8. Be a lifelong learner. Continue learning about what’s going on in your field, as well as the world at large. Keep an eye on trends and culture, especially as it relates to the relationship you have with the mentee. If your mentee asks a question for which you do not know the answer, make that an object of team research.

9. Be transparent and fair. Ensure there is no hidden agenda or ulterior motive involved in this relationship. You do not owe your mentees any favors, and they do not owe you anything except gratitude.

10. Show compassion and genuineness. Convey your interest and desire to provide one-on-one help and guidance. Be selfless about sharing what you know. Model positive behavior and successful performance, and offer guidance and advice toward reaching a specific goal.11

11. Motivate and inspire. Support, validate, and encourage your mentee. When you help link your mentee’s own goals, values, and emotions to the kingdom of God and the mission of the church, the mentee becomes more engaged in his or her work and development.12

12. Set professional boundaries. Mentors should stick to mentoring. Boundaries should be set in order to avoid dependency upon one another for emotional support. 13

Sidebar 2: How to be an effective mentee

Because mentoring relationships are reciprocal, we also find it important to know how to be an effective mentee. Just because you have reached a certain level of professional growth does not mean that you cannot benefit from being a mentee. Here are some practical steps for being an effective mentee:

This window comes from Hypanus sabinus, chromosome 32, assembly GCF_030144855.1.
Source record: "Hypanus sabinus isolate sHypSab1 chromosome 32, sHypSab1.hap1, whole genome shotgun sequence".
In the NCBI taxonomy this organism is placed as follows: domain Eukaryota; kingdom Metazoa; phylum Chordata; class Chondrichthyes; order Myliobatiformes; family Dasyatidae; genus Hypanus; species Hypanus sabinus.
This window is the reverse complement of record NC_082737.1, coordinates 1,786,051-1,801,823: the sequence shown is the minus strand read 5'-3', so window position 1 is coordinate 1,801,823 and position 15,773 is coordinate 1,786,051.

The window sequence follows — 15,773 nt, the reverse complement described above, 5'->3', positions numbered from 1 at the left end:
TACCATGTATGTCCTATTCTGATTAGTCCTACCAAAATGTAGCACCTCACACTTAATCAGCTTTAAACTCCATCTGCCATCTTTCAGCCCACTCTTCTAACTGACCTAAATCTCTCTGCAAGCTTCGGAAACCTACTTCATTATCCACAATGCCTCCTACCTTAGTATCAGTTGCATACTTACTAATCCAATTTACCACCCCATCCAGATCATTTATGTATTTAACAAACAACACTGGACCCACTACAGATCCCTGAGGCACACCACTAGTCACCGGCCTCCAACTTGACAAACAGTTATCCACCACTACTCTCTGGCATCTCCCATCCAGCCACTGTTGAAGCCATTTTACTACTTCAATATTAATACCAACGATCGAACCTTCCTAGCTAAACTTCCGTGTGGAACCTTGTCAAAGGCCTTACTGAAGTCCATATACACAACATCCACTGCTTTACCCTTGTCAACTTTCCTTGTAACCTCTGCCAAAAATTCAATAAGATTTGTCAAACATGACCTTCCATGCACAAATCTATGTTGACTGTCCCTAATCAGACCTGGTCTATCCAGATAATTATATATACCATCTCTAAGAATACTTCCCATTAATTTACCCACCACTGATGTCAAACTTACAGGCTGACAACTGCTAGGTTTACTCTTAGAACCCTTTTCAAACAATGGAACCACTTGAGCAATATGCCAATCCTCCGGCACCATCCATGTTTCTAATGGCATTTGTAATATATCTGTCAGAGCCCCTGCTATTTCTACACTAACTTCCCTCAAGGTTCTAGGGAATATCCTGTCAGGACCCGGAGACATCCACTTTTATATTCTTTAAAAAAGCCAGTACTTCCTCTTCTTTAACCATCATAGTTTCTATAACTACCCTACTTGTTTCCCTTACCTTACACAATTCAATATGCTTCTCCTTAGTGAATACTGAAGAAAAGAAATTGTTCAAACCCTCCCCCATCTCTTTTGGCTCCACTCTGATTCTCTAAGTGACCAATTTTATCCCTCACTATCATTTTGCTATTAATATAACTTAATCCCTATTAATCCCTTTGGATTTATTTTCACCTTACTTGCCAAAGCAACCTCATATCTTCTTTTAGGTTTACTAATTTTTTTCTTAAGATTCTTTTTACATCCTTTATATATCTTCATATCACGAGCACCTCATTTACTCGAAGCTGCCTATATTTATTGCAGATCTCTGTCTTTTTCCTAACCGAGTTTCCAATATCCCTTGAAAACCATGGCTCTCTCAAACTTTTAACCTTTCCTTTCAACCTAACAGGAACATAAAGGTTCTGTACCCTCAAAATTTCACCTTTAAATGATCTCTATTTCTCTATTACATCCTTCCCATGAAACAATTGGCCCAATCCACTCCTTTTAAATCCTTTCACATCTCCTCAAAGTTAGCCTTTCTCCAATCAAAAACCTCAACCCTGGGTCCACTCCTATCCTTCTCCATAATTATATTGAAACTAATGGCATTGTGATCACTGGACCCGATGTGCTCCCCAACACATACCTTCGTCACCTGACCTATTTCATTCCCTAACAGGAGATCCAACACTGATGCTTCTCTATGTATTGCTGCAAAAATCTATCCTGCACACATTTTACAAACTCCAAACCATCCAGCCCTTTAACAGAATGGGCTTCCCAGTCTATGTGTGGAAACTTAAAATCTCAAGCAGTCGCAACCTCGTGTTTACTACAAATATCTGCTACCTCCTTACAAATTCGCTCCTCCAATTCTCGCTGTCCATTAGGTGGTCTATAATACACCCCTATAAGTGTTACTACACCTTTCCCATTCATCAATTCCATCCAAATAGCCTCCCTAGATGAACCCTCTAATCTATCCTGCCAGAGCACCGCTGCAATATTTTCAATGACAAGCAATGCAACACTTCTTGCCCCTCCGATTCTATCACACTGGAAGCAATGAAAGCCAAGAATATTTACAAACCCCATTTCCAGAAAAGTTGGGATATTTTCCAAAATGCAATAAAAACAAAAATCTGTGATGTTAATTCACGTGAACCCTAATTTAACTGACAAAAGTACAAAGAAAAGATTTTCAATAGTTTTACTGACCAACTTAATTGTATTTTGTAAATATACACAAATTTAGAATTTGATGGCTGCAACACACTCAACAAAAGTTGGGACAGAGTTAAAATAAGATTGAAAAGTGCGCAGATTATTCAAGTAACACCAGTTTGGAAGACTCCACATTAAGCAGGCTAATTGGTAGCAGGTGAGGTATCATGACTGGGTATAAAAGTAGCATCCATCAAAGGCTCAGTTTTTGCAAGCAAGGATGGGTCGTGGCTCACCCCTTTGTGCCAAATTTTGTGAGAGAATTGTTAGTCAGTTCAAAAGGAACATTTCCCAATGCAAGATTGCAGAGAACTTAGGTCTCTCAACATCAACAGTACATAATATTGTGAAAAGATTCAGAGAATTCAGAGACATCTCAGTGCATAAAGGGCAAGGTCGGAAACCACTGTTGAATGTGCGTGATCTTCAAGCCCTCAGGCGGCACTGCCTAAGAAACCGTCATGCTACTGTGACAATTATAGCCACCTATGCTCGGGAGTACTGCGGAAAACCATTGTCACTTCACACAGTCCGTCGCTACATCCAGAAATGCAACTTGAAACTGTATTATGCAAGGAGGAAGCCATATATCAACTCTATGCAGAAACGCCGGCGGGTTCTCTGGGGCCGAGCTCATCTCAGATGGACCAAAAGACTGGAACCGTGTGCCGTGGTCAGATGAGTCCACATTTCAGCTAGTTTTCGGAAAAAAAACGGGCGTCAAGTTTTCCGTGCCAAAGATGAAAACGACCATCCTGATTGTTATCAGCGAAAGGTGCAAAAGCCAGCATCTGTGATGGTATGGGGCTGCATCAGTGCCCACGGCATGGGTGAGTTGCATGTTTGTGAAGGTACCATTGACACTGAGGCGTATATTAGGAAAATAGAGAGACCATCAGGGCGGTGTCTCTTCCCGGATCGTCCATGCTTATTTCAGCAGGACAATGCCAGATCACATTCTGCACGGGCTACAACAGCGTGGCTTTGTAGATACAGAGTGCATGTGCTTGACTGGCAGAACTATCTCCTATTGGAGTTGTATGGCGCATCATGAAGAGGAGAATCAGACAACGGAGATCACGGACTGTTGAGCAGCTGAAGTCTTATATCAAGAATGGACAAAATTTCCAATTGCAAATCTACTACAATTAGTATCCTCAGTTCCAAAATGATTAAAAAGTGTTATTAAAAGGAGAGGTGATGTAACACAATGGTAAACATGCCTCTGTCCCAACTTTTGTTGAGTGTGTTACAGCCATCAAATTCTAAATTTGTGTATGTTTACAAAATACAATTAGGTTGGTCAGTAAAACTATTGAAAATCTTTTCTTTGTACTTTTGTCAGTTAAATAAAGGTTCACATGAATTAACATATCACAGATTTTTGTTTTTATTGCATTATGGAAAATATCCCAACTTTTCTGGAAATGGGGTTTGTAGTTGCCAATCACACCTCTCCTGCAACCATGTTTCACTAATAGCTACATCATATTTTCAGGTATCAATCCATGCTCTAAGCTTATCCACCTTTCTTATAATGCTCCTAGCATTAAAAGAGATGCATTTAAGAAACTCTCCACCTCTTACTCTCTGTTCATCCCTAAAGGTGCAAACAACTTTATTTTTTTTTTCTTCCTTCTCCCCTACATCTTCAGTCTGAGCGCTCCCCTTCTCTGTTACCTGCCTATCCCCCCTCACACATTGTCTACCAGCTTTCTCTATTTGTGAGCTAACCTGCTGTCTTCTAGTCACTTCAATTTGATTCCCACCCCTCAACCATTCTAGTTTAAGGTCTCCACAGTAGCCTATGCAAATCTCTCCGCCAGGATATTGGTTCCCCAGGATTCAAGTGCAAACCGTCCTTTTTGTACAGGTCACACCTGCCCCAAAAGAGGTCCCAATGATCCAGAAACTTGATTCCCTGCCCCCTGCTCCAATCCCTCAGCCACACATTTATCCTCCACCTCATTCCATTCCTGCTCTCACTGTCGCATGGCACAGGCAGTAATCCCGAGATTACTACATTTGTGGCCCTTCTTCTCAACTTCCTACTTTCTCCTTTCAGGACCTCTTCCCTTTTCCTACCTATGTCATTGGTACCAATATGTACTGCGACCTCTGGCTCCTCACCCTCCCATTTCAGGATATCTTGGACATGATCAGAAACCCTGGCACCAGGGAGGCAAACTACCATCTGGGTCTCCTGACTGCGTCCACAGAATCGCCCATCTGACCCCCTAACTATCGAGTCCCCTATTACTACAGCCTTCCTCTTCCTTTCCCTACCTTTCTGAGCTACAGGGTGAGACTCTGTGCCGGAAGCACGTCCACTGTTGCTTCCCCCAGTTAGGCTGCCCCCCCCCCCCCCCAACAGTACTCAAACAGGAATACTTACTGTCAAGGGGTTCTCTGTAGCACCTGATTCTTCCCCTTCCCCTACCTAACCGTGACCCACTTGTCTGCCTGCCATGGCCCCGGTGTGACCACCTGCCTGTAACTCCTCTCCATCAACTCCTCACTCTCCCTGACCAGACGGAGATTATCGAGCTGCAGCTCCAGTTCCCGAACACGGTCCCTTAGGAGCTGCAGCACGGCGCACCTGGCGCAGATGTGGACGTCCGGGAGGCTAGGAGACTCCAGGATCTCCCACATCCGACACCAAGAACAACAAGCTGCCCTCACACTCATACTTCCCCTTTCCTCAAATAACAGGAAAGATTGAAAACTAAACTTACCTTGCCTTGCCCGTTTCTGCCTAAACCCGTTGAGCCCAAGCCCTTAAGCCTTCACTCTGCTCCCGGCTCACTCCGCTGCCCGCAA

1. Learn from the mentor how to ask the right questions, where to look for the right places, and how to stay interested in searching for the right answers.

2. Focus on improvement, not perfection.

3. Accept a learning position. Do not let your ego get in the way of growing.

4. Respect the mentor, but do not idolize him or her.

5. Immediately put into effect what you are learning: learn, practice, and assimilate.

6. Be disciplined in relating to the mentor. Arrange for ample time, select the subject matter, and do your homework to make the sessions profitable.

7. Reward your mentor with consistent progress. If you show appreciation but make no progress, the mentor feels as if he or she has failed. Your progress comes as the highest reward.